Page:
The Miami wide receivers are suffering from the drops. Really, they have been for years. Mark Pope, Dee Wiggins and Mike Harley all seem to have issues hauling in the football, especially in some crucial situations where games could be blown open for Miami and instead have remained close. D’Eriq King has completed almost 67% of his throws for 7.9 yards per attempt, but the bulk of his yardage has come from Brevin Jordan (14.1 yards per catch) and explosive plays to Jaylan Knighton (27.5 yards per catch).
The actual WR group has too many drops, and really low yards per catch averages. Mark Pope leads the WR room in yards per catch with a below average 13.9 ypc. After Pope, Jeremiah Payton has one catch for 13 yards, Dee Wiggins is averaging 11.8 yards per catch and Mike Harley is ran more like a Vespa averaging a measly 9.2 ypc on 12 receptions. Wiggins and Michael Redding III have the only touchdown catches by Hurricanes wide receiver.
When we discussed what college coaches are looking for in a WR, my recruiting guys said toughness and hands were the top two priorities. Let’s take a look at the components of catching a football, and see if there’s any alignment from acquisition to deployment via development.
The Brain Always Wins
Our brains are the most important factors in becoming elite athletes. There are plenty of guys on the block who can run fast, jump high, and dominate the court but could they display the Mental Toughness (MT) in order to stay eligible, and make it as a professional? Not many.
In the book Advancements in Mental Skills Training (buy here), they dig into the ambiguous but oft-desired Mental Toughness in chapter three (chapter written by Cowden, Crust, Tibbert, and Jackman; book written by tons of authors from five different continents). Of all of the definitions, I really enjoyed Gucciardi, et al’s (2015) which said, “...a personal capacity to produce consistently high levels of subjective or objective performance goals despite everyday challenges and stressors as well as significant adversities.”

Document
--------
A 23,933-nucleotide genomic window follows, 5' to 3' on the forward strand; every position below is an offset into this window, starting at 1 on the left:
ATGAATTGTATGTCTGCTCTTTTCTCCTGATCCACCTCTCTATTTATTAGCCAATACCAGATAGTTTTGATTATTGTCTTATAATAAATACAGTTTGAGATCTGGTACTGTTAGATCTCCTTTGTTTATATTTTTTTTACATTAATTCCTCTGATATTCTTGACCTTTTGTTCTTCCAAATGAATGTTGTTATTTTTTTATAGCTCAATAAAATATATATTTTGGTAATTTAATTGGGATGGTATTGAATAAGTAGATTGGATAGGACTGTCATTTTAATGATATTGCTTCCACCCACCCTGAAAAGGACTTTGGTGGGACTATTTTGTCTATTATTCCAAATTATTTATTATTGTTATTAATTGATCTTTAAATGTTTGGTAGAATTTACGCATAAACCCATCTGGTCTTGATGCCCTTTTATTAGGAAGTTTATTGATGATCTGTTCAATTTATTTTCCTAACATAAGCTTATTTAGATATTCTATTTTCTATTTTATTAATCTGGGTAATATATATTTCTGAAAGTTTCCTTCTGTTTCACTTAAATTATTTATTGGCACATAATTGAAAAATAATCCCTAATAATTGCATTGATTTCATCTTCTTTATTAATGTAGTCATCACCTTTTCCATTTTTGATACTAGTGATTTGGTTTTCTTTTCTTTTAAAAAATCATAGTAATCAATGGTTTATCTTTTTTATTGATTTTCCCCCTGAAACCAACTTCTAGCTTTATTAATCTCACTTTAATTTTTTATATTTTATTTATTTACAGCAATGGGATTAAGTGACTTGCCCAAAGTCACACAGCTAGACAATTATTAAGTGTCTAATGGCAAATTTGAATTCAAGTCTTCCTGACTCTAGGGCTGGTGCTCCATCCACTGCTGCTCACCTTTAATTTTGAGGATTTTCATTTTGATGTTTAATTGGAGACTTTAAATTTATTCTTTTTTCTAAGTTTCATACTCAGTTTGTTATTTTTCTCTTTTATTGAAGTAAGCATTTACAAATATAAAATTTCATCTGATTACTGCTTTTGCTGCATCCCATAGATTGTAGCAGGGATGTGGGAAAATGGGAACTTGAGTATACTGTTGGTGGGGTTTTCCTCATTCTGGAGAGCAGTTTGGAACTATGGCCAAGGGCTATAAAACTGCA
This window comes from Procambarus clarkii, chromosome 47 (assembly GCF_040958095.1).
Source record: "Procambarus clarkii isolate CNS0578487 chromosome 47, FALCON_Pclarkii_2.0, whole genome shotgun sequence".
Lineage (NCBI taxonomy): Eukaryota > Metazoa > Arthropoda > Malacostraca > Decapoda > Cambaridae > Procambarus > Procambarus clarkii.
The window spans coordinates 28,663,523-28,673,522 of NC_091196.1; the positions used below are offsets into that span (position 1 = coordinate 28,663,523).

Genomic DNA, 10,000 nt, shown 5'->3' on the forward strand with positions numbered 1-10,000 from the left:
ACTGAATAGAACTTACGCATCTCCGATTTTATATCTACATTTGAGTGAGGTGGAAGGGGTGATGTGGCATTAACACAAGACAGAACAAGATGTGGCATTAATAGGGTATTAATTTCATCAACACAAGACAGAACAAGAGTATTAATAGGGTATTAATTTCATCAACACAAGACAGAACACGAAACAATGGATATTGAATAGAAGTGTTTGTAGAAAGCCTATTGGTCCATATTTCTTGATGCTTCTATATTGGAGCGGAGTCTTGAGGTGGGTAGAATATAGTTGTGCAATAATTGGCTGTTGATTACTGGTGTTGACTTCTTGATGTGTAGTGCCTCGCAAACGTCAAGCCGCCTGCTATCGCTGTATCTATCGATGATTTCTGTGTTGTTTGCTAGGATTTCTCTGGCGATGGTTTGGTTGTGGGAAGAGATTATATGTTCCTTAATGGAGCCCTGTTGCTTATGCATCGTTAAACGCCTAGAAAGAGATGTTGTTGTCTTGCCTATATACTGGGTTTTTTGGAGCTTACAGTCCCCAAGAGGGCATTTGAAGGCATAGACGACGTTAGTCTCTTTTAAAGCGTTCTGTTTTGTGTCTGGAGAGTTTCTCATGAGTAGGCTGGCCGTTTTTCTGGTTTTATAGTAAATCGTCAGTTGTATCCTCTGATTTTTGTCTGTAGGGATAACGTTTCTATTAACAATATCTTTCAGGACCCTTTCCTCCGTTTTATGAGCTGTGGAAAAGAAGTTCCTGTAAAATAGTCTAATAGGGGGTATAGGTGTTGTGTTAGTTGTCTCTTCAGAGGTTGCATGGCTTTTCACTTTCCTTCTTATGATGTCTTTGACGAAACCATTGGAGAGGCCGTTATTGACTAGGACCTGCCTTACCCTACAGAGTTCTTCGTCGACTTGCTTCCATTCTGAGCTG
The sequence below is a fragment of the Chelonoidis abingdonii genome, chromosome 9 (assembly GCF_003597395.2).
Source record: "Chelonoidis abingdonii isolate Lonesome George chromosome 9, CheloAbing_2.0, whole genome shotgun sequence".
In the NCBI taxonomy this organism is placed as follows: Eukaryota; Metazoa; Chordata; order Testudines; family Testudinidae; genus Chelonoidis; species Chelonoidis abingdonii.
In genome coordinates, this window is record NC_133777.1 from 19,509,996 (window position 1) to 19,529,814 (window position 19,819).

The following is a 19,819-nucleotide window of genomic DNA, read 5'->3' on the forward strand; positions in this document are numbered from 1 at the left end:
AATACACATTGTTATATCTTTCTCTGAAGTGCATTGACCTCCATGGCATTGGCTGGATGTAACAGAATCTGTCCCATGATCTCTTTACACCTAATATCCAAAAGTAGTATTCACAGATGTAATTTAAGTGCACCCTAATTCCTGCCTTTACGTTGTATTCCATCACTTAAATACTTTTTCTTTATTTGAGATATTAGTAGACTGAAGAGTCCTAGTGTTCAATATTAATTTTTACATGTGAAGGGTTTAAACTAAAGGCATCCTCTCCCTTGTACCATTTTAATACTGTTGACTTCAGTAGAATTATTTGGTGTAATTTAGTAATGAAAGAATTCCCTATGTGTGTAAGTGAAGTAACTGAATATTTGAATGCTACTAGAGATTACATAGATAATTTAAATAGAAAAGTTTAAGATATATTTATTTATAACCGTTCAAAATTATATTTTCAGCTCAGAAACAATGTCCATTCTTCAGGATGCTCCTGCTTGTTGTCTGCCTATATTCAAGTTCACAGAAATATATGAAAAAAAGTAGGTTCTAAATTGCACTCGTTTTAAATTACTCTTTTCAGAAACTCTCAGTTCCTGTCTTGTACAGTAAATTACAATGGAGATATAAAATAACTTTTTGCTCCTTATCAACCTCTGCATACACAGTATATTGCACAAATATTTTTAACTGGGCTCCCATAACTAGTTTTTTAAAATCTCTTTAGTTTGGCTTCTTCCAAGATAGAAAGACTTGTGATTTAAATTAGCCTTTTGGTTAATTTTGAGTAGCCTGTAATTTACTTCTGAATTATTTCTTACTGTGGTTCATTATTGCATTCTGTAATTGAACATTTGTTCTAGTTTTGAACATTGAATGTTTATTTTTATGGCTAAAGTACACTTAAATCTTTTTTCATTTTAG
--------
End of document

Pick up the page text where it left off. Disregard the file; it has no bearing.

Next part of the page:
If MT is one of your Core Values, you may define the Belief, Behavior and Outcome (Focus 3 podcast) as:
Belief: Metal Toughness
Behavior: Keep focus under duress
Outcome: Mission accomplished
I believe that MT is staying focused on the mission while under duress. Duress could be crowd noise, score, fatigue, pain, or stressors in life and performance. MT is the ability to resist the desire to quit (Passion + Perseverance = Grit).
Building your MT
So… how do we get Mentally Tougher?
First- we need self-worth, which is built in us through four ways: mastery, modeling, affirmation, and emotions (Bandura). Once we do something well, we see our other WR’s catch the ball, we hear how well we’re doing it (feedback), and we have our emotions about us- we can then achieve self-efficacy.
Then the coach can turn to: Surviving (Coping), Striving (Persevering) and Thriving (Growth). We can learn to survive, strive and thrive through six methods:
1- Focus on your well-being (Growth, Gratitude, and self-worth)
2- Focus both long-term (challenging training and expectations) training
3- Focus on short-term (learn psychological skills) training, too.
*Focus on coping, relaxation, goal setting, and visualization.
4- Improve our overall mental health and well-being.
5- Establish Mindfulness and self-awareness.
6- Find what you’re passionate about, Purpose will give you MT (less likely to quit what you love doing and have desire to perform well doing aka GRIT).
You can’t catch what you can’t see
Before an athlete can catch a football, they have to see the football. I know that sounds like common sense but hand-eye coordination is wrong, it’s eye-hand coordination.
Catching a football starts with the eyes. Visual (there’s the football), then Cognitive (hey man, catch the ball), then Motor Skill (actually catching it).
How do you build the eyes? Through visual performance methods (read more here). Which can come from actually improving the ability of your eyes to see (and I don’t mean corrective lenses or surgery) via different drills.